4th May 2020
Are You The Owner Or ‘Custodian’ Of Your Assets?
In Shakespeare’s play, King Lear gave away his kingdom to his daughters. The result wasn’t pretty: chaos ensued, with the daughters turning on each other. That said, given the family dynamic, this would probably have happened anyway after his death. A different strategy in his lifetime might have avoided this fate. There’s a lesson here for tax and estate planning. It’s related to the question of whether you see yourself as the owner or custodian of your assets.
Ownership Or Control?
It’s natural to want to retain ownership and control of your assets. That’s the case whether it’s your home, your business or an investment portfolio. It’s your hard work and skill that has built it up and created the wealth. So why would you hand over the reins to someone else?
Well, one reason might be the large tax savings that can potentially come from giving up some or all of your ownership. Another is that giving up ownership does not necessarily mean giving up control. There are ways of structuring a transfer of ownership of an asset so that you retain effective control of it.
If your intention is that ultimately everything should go to your children or grandchildren, then there are some tough questions to ask.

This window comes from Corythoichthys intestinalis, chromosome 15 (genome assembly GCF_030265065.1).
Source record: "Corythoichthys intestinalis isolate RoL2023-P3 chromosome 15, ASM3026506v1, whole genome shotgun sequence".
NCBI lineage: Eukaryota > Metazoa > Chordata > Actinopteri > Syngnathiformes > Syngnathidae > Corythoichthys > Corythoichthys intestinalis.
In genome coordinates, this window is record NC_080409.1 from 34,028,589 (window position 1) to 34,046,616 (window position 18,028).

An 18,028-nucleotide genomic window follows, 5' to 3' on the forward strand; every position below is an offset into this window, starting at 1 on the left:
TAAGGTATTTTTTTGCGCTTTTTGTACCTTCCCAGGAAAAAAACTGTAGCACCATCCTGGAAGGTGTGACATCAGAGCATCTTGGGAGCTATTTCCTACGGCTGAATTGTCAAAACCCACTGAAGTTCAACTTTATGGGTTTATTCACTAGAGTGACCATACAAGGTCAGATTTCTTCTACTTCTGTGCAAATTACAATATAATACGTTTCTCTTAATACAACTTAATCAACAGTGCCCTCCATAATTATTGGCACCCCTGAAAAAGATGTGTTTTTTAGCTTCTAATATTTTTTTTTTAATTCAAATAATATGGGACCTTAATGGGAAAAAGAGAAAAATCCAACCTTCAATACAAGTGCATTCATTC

- Would your beneficiaries be able to pay a significant inheritance tax (IHT) bill on your death without cutting into the wealth that has been carefully built up over many years?
- If your children or grandchildren work in the family business but have no equity in it, how secure is their future? Will the business even survive the IHT hit?
- If your children or grandchildren live in a property you own, how secure is their tenure after your death? Will their home have to be sold to pay IHT?
What your children personally depend on an asset or business venture you own, what probably want is an interest in it. They also probably want a clear understanding of what will happen on your death, according to the terms of your will.
It is easy to confuse ownership and control, and assume they are the same. But they’re not. You don’t necessarily have to own an asset to control it.
A Different Mindset
There’s an interesting mindset common in people who successfully pass on assets and wealth to the next generation, and minimise or eliminate tax in the process. They often see themselves as ‘custodians’ of the assets, not owners. This is the case for people who have created or built up the assets themselves, as well as those whose families might have owned them for hundreds of years. So for owner-managed businesses, as well as landed estates.
Transferring value between generations within your own lifetime ensures greater stability and security. The transfer of ownership can mean a saving of significant sums in tax. But – contrary to what King Lear found – giving up ownership (whether total or partial) does not have to mean losing significant control.
For more information about tax and estate planning, click here.
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